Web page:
Olive Morris

Posted on Posted in Main Blog, On The Shoulders Of Giants, Southern Griot
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Olive Morris

Olive Morris was born to parents Vincent and Doris Morris in St. Catherine, Jamaica in 1952. The Morris family moved to London, England in 1961 where she would leave a legacy her community would never forget. It is said the Morris did not complete grade school but she did go on to earn her doctoral degree in social science from Manchester University. As a teen living in South London Morris became active within the political movements that were gaining momentum in London. In her adult years she was a founding member of several groups who fought for the rights of blacks, women and “squatters.” (Squatters were the less fortunate people of London who usually in abandoned buildings.) The Organization of Women of African and Asian Descent, the Brixton Black Women’s Group, the Manchester Black Women’s Co-operative, the Manchester Black Women’s Mutual Aid Group, and the Brixton Law Center are the organizations Morris help to found. She was an active and visible ally to the squatter’s movement as well as a member of the Black Panther Party during the 1970’s.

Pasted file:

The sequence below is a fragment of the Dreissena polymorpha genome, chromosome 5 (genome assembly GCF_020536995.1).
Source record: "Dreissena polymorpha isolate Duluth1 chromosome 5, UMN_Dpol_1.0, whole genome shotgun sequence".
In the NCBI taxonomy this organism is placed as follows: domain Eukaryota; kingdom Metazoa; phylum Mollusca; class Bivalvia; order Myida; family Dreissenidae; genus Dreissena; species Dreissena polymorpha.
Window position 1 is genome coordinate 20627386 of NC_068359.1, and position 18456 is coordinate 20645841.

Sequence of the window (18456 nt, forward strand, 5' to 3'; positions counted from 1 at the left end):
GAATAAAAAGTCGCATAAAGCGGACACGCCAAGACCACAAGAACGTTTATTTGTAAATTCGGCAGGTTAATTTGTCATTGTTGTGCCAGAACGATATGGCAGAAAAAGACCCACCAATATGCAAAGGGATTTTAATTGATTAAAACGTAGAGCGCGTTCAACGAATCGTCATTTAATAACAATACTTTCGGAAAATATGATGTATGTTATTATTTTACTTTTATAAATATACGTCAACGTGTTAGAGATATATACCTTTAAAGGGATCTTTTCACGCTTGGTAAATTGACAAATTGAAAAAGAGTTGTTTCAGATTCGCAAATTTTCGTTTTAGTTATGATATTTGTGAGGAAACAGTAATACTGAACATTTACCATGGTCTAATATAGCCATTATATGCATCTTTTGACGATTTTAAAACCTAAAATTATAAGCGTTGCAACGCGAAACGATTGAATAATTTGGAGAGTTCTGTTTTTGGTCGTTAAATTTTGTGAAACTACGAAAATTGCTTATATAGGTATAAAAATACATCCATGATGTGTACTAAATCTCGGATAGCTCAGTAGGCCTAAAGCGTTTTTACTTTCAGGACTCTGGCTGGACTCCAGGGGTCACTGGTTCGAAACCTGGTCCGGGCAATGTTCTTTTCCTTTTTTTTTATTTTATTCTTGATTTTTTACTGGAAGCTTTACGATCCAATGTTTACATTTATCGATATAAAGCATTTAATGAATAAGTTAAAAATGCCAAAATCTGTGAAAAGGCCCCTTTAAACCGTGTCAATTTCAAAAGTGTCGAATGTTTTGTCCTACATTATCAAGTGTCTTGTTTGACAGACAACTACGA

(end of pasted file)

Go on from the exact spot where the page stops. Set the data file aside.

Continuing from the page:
At the age of 27 Morris unfortunately died of non-Hodgkin’s lymphoma, but her spirit and influence did not leave the people of South London. Morris’ contributions were not overlooked by her community, the Lambeth Council, a local authority for the Borough of Lambeth in Greater London, honored her by naming one of its council buildings after her. The people of London voted to have Morris depicted on the one pond note of the local currency in Brixton, London. To call Olive Morris a brave woman would be an understatement; in 1969 she witnessed a Nigerian Diplomat being arrested because the police thought his Mercedes was too fancy for him. As the police began to beat the man, Morris broke through a crowd to come to the man’s aide. She was threw to the ground by the police, kicked and stomped in the breast, and finally stripped naked by the police as they told her; “This is the right color for your body,” referring to the bruises upon her body. Despite facing constant racism, threats and attacks, she continued to fight for the rights of black people, women and the poor people of London. She was determined to exhaust her energy and resources to make sure her people would no longer be oppressed. Olive Morris, we proudly stand on your Shoulders.

J.A. Ward.

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